The following post is pulled from Coin World editor Steve
Roach’s Market Analysis column in the Dec. 29 issue.
Proof gold coins from the mid-to-late 19th century through the early
20th century have long been coveted by collectors and have always been
expensive. Someone looking at an entry-level example should be
prepared to pay thousands of dollars for a decent example.
As a general rule, larger denominations are more expensive and eye
appeal is especially important for these Proof coins that have
surfaces that are highly unforgiving toward imperfections. In recent
years, collectors have warmed to the more exotic Matte Finish Proofs
of the early 20th century.
Here is one of three classic Proof gold coins that Coin World
is analyzing this week:
The coin: 1883 Coronet $10 eagle, Proof, Altered Surfaces
The price: $5,287.50
The story: Collectors looking for a Proof example of a $10
eagle or $20 double eagle for less than $10,000 will have to look to
an impaired coin that has a problem.
This 1883 $10 Coronet eagle is graded as Proof, Uncirculated
Details, Altered Surfaces by Professional Coin Grading Service.
The Uncirculated Details description means that the Proof coin has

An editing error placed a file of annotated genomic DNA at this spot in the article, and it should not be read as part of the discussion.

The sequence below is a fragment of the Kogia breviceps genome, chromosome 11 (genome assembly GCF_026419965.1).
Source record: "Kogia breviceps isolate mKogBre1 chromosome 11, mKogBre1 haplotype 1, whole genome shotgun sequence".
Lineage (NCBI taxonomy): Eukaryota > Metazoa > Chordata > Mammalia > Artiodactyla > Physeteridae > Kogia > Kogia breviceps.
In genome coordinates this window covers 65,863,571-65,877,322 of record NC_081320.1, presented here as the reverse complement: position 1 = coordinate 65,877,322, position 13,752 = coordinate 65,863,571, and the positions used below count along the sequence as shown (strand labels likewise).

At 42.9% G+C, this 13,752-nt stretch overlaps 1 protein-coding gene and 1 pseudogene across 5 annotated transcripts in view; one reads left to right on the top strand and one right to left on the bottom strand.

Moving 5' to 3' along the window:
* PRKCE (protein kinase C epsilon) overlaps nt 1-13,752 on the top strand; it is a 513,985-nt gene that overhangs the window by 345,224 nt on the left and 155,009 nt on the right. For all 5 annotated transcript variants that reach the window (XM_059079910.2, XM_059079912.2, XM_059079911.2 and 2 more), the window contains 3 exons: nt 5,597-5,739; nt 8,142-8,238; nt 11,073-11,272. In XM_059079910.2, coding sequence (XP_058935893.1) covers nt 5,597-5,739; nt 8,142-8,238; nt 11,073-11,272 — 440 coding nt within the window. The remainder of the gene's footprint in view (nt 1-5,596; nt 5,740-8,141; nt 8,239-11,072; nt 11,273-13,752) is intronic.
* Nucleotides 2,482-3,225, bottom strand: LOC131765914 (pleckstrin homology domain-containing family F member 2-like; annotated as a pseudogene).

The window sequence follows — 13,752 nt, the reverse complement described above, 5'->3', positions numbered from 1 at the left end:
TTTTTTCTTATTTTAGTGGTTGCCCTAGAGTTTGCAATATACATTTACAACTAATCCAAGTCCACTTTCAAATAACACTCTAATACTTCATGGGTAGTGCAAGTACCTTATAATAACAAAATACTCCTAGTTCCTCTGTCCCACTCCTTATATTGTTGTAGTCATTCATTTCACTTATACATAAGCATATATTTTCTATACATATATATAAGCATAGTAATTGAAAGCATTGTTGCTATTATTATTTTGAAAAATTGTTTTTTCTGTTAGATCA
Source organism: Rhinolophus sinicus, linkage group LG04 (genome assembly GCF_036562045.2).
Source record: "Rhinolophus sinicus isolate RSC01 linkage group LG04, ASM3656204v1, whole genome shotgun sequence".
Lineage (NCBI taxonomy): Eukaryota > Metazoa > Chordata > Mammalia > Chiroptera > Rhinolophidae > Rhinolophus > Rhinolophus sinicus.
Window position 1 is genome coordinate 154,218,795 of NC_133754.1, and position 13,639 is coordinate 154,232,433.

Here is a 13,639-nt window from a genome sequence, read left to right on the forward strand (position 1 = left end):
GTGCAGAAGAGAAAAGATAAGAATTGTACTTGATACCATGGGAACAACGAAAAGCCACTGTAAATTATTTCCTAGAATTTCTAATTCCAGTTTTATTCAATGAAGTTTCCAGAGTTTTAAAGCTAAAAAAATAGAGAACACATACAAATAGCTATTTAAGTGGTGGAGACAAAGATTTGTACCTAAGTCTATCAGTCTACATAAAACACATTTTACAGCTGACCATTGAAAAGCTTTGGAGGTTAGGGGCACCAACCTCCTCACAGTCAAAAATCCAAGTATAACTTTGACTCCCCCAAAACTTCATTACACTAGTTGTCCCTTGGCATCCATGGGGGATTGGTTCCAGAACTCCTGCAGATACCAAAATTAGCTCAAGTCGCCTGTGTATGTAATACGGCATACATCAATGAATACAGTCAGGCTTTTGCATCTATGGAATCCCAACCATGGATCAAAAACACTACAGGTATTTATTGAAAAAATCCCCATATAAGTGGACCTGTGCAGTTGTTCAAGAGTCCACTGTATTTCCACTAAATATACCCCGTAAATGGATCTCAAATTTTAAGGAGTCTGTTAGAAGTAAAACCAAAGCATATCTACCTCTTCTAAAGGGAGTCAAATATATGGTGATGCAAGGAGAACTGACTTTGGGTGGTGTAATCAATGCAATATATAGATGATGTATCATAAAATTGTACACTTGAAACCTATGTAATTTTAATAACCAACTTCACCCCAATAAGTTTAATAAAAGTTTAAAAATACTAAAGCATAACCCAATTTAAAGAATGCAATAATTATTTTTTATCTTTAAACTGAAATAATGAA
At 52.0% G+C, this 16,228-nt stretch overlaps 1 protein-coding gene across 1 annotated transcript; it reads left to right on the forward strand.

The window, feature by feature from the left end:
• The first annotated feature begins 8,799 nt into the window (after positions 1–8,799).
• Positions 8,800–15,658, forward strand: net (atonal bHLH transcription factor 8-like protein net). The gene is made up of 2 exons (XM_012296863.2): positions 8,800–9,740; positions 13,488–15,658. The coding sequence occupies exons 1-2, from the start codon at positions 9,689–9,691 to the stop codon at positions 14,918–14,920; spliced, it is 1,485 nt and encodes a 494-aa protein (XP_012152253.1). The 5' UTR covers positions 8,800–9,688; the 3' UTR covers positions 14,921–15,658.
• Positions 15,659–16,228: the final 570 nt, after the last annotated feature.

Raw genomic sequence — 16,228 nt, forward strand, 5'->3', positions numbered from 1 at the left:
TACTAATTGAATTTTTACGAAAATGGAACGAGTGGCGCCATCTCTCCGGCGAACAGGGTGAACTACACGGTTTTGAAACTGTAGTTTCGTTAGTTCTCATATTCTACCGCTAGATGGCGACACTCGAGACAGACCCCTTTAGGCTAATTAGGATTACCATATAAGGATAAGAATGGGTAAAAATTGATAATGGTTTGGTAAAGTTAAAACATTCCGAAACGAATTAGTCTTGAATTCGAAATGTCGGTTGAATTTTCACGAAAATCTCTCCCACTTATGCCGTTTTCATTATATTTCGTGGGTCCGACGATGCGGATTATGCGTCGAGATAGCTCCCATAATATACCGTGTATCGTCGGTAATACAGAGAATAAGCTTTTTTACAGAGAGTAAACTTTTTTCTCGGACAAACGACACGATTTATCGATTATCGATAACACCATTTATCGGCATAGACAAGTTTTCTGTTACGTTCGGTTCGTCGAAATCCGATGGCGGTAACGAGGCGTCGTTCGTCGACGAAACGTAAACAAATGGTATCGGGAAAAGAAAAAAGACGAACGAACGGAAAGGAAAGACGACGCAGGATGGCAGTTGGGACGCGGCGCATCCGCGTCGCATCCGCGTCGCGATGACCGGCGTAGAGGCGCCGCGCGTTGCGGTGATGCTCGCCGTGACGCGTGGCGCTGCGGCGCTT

Heritage notes that despite the unoriginal surfaces that resulted in
the designation, “the effects [of the alteration] are not immediately
obvious to the unaided eye,” and adds that there is moderate cameo
contrast between the fields and devices.
PCGS notes that Altered Surfaces can be broadly applied and “covers
anything added to the surface of the coin to either ’improve’ its
appearance or to cover marks” including coatings like lacquer,
artificial haze, or puttying to fill in marks, scratches or other defects.
The coin sold for $5,287.50 at an Oct. 9 Heritage auction, far less
than an unimpaired example would bring.
Read the rest of Steve Roach's "Under $10,000
Challenge" Market Analysis:
1898 Coronet quarter eagle comes in at $8,812.50
Matte Proof 1913 Indian Head
gold quarter eagle brings $4,993.75
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